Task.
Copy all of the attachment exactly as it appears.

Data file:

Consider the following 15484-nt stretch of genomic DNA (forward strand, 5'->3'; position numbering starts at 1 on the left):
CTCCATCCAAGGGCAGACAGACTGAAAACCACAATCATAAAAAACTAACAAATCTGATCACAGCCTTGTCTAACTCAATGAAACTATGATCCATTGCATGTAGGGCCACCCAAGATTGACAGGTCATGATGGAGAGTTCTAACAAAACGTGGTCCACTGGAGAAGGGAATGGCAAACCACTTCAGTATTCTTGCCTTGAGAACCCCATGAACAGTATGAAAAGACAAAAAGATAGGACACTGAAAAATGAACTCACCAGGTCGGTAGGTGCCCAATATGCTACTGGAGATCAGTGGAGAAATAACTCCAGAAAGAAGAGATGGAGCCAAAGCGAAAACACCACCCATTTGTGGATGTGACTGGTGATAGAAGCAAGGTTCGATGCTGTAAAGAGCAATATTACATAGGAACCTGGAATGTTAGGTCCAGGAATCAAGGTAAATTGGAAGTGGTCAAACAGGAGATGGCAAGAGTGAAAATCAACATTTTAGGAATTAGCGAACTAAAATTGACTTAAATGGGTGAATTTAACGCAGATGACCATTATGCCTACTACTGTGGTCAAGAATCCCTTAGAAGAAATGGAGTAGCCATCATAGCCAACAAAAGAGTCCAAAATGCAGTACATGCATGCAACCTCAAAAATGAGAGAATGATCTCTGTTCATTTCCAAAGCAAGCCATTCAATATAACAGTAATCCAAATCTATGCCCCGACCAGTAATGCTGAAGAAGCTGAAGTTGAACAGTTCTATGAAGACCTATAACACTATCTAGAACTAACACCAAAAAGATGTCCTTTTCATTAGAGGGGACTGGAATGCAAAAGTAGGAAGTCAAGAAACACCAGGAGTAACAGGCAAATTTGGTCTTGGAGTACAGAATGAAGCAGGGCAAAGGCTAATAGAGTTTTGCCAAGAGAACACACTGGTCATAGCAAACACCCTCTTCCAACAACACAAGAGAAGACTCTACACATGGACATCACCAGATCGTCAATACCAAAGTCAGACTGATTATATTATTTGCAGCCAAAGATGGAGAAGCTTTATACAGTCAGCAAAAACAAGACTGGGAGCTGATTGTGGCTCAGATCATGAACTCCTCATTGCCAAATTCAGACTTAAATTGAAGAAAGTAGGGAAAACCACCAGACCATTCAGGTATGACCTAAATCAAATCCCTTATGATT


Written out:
Consider the following 15484-nt stretch of genomic DNA (forward strand, 5'->3'; position numbering starts at 1 on the left):
CTCCATCCAAGGGCAGACAGACTGAAAACCACAATCATAAAAAACTAACAAATCTGATCACAGCCTTGTCTAACTCAATGAAACTATGATCCATTGCATGTAGGGCCACCCAAGATTGACAGGTCATGATGGAGAGTTCTAACAAAACGTGGTCCACTGGAGAAGGGAATGGCAAACCACTTCAGTATTCTTGCCTTGAGAACCCCATGAACAGTATGAAAAGACAAAAAGATAGGACACTGAAAAATGAACTCACCAGGTCGGTAGGTGCCCAATATGCTACTGGAGATCAGTGGAGAAATAACTCCAGAAAGAAGAGATGGAGCCAAAGCGAAAACACCACCCATTTGTGGATGTGACTGGTGATAGAAGCAAGGTTCGATGCTGTAAAGAGCAATATTACATAGGAACCTGGAATGTTAGGTCCAGGAATCAAGGTAAATTGGAAGTGGTCAAACAGGAGATGGCAAGAGTGAAAATCAACATTTTAGGAATTAGCGAACTAAAATTGACTTAAATGGGTGAATTTAACGCAGATGACCATTATGCCTACTACTGTGGTCAAGAATCCCTTAGAAGAAATGGAGTAGCCATCATAGCCAACAAAAGAGTCCAAAATGCAGTACATGCATGCAACCTCAAAAATGAGAGAATGATCTCTGTTCATTTCCAAAGCAAGCCATTCAATATAACAGTAATCCAAATCTATGCCCCGACCAGTAATGCTGAAGAAGCTGAAGTTGAACAGTTCTATGAAGACCTATAACACTATCTAGAACTAACACCAAAAAGATGTCCTTTTCATTAGAGGGGACTGGAATGCAAAAGTAGGAAGTCAAGAAACACCAGGAGTAACAGGCAAATTTGGTCTTGGAGTACAGAATGAAGCAGGGCAAAGGCTAATAGAGTTTTGCCAAGAGAACACACTGGTCATAGCAAACACCCTCTTCCAACAACACAAGAGAAGACTCTACACATGGACATCACCAGATCGTCAATACCAAAGTCAGACTGATTATATTATTTGCAGCCAAAGATGGAGAAGCTTTATACAGTCAGCAAAAACAAGACTGGGAGCTGATTGTGGCTCAGATCATGAACTCCTCATTGCCAAATTCAGACTTAAATTGAAGAAAGTAGGGAAAACCACCAGACCATTCAGGTATGACCTAAATCAAATCCCTTATGATT